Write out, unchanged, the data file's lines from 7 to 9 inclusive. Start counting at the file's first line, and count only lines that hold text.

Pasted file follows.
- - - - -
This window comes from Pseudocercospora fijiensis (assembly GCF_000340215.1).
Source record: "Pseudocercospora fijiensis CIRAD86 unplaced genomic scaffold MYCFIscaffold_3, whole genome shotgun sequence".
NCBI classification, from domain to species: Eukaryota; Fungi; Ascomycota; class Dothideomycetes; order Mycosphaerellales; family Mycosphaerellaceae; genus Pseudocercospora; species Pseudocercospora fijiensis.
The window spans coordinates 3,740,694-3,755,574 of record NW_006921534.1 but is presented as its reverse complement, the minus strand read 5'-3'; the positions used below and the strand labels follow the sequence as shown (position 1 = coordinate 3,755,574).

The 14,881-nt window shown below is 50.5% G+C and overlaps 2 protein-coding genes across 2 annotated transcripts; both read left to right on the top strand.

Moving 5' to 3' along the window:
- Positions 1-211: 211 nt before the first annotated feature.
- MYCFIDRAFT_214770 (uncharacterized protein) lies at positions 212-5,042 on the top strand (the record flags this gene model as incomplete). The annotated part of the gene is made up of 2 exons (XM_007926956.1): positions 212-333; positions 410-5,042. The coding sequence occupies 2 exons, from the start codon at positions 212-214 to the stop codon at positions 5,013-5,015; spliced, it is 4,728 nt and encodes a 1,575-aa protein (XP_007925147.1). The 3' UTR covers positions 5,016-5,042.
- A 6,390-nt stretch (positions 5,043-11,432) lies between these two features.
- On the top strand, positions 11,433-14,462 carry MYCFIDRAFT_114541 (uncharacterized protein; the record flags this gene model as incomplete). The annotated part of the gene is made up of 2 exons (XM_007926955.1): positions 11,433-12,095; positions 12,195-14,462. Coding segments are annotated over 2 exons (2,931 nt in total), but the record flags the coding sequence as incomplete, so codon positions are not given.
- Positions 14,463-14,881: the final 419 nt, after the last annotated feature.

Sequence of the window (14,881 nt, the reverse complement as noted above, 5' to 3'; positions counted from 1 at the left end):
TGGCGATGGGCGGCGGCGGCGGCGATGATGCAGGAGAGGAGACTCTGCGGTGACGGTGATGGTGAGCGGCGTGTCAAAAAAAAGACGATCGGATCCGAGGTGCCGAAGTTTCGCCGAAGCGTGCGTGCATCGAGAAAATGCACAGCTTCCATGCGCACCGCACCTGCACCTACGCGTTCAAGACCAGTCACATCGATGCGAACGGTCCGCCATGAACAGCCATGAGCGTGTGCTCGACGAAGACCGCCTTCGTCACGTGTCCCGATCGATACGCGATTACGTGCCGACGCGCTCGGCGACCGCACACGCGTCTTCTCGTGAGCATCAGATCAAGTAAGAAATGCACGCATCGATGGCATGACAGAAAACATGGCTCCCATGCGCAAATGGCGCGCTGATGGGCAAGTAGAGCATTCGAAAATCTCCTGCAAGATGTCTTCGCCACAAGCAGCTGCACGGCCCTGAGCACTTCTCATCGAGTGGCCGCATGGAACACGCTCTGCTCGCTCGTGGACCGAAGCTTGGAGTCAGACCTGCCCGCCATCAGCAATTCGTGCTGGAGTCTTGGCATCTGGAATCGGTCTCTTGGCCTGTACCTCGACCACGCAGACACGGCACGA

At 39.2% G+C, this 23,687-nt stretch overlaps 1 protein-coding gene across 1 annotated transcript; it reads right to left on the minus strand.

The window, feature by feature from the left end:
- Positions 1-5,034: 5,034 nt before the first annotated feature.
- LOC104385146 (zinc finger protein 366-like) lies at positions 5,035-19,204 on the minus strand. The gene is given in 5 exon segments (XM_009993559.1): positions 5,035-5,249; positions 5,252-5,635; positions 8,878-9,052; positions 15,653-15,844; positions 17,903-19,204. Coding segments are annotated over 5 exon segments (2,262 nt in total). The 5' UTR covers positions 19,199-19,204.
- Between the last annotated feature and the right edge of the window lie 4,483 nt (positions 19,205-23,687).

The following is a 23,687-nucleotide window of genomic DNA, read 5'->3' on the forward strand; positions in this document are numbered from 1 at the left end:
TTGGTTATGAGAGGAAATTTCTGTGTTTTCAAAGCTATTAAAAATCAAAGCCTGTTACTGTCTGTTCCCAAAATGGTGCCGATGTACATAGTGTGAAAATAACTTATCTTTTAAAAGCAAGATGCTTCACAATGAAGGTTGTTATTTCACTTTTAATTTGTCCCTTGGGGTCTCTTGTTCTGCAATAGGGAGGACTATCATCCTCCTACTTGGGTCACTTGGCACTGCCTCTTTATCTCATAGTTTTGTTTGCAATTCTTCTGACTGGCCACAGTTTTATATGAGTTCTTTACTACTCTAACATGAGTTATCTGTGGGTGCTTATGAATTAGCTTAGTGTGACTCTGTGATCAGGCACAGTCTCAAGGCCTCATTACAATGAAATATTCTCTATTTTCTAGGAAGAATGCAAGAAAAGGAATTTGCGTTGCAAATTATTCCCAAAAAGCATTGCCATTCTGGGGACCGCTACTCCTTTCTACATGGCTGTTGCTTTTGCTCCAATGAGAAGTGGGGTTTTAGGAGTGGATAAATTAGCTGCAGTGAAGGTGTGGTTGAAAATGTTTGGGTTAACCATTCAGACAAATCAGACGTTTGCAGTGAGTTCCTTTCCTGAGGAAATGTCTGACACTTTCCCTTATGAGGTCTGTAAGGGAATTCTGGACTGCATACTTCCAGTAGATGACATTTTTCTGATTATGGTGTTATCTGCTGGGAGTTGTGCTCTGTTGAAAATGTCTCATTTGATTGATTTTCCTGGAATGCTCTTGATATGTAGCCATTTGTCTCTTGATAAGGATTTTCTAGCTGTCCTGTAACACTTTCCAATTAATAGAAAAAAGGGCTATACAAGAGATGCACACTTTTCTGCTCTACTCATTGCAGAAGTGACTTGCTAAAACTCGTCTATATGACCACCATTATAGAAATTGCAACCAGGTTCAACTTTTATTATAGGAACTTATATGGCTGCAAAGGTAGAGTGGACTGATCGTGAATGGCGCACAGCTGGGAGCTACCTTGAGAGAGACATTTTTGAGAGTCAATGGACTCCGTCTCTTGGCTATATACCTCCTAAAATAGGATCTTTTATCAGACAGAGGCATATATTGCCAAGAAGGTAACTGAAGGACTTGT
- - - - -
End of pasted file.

- Positions 1-211: 211 nt before the first annotated feature.
- MYCFIDRAFT_214770 (uncharacterized protein) lies at positions 212-5,042 on the top strand (the record flags this gene model as incomplete). The annotated part of the gene is made up of 2 exons (XM_007926956.1): positions 212-333; positions 410-5,042. The coding sequence occupies 2 exons, from the start codon at positions 212-214 to the stop codon at positions 5,013-5,015; spliced, it is 4,728 nt and encodes a 1,575-aa protein (XP_007925147.1). The 3' UTR covers positions 5,016-5,042.
- A 6,390-nt stretch (positions 5,043-11,432) lies between these two features.